August 7, 2015
About the author: Jo Joyner is an award-winning actress and CAFOD supporter whose work includes No Angels, EastEnders, Ordinary Lies and The Interceptor. In July 2015, Jo travelled to Nepal where she met communities who were severely affected by the devastating earthquakes and saw how crucial the work of CAFOD’s local partners had been in providing life-saving aid. In the third of three blogs, Jo writes about her experience. Read Jo’s first and second blogs.
Many of Nepal’s schools were decimated by the earthquakes and for safety reasons the government put a hold on all school attendance for a month. This was to give the authorities time to visit those schools that were still standing but fractured, to give them the official stamp from the engineers and approve them as safe enough to house the nation’s young minds.
People I met told me that there was relief that the initial earthquake happened on a Saturday because this meant that many of the children were either outside playing or working in the fields. Open space is the safest place to be when there is an earthquake and looking at the rubble of a school in the heart of the old town of Kathmandu, I shuddered at the thought of that massive earthquake happening during the week, when families were separated and the schools were full.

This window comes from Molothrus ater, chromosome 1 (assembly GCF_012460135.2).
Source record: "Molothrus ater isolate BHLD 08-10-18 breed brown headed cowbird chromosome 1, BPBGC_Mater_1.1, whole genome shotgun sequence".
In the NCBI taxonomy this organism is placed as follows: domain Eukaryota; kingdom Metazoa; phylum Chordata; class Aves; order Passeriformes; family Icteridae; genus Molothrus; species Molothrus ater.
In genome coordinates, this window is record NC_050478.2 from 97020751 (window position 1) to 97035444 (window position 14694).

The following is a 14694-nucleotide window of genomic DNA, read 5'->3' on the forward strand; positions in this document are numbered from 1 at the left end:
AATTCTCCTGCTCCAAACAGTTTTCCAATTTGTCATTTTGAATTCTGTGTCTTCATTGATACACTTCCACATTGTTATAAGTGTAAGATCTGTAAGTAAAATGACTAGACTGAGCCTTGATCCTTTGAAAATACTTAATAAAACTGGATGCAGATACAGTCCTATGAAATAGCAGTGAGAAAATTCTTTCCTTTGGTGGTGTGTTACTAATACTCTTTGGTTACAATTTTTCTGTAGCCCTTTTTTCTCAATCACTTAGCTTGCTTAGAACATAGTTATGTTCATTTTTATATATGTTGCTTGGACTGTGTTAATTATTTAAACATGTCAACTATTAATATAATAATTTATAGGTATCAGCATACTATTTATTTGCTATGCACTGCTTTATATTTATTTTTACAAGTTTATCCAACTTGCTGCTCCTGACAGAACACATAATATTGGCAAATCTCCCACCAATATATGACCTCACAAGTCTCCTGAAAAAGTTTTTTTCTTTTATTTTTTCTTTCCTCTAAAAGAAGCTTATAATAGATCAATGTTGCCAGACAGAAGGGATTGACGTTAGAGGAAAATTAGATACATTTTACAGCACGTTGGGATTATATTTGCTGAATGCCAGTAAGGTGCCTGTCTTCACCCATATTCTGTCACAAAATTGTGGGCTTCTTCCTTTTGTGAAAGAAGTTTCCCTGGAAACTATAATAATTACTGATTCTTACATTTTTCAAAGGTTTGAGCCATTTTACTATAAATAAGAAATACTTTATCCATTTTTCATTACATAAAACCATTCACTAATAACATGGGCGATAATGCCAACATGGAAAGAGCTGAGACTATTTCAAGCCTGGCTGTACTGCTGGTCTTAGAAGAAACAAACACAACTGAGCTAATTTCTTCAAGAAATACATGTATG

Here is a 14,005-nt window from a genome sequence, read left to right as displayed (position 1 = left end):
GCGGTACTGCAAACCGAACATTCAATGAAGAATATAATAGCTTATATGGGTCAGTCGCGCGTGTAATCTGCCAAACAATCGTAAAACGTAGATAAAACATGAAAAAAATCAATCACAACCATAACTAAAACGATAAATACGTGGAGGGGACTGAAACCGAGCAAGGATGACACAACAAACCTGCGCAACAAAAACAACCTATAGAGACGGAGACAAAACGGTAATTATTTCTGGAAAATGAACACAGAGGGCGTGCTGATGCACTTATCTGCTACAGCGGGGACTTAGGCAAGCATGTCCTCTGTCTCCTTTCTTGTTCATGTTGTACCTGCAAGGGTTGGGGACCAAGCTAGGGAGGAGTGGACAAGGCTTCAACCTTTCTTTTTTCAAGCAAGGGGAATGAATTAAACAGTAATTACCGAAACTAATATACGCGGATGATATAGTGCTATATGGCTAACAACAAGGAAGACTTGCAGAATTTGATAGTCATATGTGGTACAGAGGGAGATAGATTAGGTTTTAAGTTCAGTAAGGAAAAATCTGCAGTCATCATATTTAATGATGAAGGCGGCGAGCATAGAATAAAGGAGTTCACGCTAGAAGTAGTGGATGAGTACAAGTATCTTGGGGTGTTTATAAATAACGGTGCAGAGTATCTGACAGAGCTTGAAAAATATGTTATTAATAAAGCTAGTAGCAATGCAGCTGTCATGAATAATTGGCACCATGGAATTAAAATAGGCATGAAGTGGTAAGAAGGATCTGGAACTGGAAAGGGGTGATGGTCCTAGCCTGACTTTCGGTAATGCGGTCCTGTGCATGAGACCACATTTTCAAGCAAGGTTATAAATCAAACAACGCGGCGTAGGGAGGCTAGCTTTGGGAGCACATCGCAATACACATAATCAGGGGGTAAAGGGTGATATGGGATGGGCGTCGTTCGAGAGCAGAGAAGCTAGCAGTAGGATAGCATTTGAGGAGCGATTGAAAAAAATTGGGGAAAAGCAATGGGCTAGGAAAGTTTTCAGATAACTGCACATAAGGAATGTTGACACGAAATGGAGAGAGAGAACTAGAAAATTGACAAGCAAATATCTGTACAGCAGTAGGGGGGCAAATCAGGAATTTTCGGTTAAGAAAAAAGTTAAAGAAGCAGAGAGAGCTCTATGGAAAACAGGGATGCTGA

A sanctuary amongst the ruin
We visited Mary Ward School in Kathmandu, which Caritas Nepal has been supporting for more than ten years. The girls at the school are the daughters of migrant workers from the countryside who have come to the city from rural villages.
The school is run by Sister Asha – whose name fittingly means ‘hope’. She has worked across South Asia for a lot of her formidable career, and when I asked her which country she preferred to work in, she replied sincerely, “I prefer to be where I am needed. I have God in my heart and do good work. So wherever I am, I am happy”.
The school is a sanctuary off a bustling, broken, dusty road. When the school’s iron-gates close the peaceful, plant-draped courtyard of Mary Ward School wraps its knowledgeable bricks around you.
We were greeted on arrival by an entire playground of immaculate students. I was instantly ashamed at the dishevelled state my twins are often in when they are thrown through the school gates – always late despite living on the doorstep. The students of this school were stood silently with radiant smiles, in pristine shirts and double plaits. They were proud. Proud to be dressed smartly. Proud to be clean and washed. Proud and hungry to once again be allowed to learn, read, write, sing and dance.